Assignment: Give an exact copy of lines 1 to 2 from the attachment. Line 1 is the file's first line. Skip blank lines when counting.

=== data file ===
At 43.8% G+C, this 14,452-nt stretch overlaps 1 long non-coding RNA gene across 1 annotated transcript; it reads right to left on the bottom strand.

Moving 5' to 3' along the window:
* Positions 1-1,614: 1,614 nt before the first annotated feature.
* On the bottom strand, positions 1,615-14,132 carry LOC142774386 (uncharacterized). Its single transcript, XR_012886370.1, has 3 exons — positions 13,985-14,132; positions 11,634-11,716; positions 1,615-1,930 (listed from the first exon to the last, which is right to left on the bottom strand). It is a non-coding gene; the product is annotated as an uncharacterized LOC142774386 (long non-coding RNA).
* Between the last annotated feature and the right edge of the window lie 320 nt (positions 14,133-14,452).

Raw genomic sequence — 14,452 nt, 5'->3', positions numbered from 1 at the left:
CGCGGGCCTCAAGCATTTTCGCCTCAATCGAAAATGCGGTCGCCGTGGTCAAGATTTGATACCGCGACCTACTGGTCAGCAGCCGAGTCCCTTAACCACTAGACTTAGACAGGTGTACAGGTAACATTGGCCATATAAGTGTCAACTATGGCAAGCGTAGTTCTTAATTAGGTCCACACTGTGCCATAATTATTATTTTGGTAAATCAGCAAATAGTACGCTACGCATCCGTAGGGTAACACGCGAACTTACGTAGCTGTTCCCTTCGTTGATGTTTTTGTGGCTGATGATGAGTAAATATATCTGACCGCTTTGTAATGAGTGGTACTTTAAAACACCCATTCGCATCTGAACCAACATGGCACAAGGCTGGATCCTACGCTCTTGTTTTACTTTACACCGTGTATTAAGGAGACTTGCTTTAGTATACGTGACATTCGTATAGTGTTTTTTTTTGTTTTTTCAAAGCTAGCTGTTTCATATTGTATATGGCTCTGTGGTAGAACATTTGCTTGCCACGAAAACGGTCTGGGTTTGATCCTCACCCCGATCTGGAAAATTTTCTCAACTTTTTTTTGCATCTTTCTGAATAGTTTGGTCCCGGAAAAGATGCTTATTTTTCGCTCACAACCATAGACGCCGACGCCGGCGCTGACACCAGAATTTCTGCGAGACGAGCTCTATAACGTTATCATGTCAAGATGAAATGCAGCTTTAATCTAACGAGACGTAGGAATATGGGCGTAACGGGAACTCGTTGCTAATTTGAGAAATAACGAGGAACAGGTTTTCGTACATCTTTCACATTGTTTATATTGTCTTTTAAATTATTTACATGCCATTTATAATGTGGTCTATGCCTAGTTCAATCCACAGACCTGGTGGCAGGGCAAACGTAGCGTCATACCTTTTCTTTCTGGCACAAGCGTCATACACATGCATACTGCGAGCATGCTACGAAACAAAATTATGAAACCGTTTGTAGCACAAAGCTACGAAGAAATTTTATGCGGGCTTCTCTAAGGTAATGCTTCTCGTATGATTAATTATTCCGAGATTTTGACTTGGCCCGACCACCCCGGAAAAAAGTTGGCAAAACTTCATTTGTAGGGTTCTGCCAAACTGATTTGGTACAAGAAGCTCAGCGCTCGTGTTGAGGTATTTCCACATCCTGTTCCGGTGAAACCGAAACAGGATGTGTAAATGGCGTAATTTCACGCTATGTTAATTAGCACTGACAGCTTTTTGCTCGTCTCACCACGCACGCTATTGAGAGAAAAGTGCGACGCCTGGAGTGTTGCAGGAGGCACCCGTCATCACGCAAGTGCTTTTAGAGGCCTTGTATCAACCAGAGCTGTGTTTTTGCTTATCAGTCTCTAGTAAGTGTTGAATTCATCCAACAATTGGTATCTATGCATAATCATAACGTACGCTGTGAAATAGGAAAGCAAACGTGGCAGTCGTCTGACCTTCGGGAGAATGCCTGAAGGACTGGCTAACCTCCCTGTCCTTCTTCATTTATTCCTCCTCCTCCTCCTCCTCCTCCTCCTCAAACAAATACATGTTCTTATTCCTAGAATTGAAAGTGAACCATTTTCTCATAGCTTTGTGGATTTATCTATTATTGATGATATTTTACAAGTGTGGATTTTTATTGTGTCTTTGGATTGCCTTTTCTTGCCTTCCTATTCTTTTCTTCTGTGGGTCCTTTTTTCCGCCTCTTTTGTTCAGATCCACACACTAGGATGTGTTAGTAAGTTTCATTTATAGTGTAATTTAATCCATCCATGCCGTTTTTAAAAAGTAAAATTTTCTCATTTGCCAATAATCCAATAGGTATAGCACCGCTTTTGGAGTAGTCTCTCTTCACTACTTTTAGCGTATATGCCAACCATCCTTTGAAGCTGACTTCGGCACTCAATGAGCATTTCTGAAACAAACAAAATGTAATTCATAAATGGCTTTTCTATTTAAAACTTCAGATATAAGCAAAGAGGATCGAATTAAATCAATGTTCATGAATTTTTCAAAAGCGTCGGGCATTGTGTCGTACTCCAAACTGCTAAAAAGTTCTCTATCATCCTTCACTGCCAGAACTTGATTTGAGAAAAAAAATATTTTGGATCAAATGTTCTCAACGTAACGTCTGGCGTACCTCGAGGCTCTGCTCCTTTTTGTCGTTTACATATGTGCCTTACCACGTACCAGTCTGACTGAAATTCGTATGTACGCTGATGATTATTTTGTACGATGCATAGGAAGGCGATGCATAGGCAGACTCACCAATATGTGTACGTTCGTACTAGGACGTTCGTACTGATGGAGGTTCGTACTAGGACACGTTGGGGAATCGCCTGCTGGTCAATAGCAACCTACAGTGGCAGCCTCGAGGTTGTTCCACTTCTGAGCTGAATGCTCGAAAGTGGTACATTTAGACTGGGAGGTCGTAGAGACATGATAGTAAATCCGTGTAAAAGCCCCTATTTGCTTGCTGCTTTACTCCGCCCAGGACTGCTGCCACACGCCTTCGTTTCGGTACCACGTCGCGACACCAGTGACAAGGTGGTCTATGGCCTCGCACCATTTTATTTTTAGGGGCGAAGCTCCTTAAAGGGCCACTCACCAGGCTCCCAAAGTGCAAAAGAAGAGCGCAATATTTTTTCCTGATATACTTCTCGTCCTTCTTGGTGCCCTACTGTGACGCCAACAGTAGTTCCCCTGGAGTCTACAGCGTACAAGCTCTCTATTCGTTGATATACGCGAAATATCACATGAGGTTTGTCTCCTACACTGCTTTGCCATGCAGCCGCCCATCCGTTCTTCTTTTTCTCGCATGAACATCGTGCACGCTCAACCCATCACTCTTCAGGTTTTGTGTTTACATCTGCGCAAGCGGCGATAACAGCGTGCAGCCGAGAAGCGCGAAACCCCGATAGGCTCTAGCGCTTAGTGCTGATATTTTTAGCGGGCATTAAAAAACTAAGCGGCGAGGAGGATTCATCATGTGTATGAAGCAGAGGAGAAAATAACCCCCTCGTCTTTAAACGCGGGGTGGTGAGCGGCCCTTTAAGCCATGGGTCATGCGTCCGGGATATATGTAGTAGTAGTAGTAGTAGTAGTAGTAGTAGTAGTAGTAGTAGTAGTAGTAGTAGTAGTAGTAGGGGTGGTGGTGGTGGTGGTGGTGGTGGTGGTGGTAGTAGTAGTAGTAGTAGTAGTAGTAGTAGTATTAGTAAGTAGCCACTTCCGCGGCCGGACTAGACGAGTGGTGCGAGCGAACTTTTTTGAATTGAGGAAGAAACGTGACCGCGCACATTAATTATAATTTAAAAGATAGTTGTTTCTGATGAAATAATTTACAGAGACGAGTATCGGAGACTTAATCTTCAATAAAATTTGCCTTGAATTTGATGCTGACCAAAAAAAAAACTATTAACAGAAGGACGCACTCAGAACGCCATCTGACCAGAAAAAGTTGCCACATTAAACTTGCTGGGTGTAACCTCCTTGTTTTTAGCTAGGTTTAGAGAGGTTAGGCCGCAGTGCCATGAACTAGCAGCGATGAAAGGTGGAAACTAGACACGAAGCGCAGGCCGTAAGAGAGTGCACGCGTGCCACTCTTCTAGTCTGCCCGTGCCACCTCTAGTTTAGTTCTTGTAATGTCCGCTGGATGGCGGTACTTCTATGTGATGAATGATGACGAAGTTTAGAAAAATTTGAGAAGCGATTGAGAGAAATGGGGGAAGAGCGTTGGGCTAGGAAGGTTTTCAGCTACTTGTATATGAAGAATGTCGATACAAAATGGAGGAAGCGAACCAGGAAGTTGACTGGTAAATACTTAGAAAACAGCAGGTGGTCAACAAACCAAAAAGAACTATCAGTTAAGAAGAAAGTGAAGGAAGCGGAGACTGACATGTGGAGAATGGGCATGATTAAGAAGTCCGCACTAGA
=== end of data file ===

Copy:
At 43.8% G+C, this 14,452-nt stretch overlaps 1 long non-coding RNA gene across 1 annotated transcript; it reads right to left on the bottom strand.

Moving 5' to 3' along the window: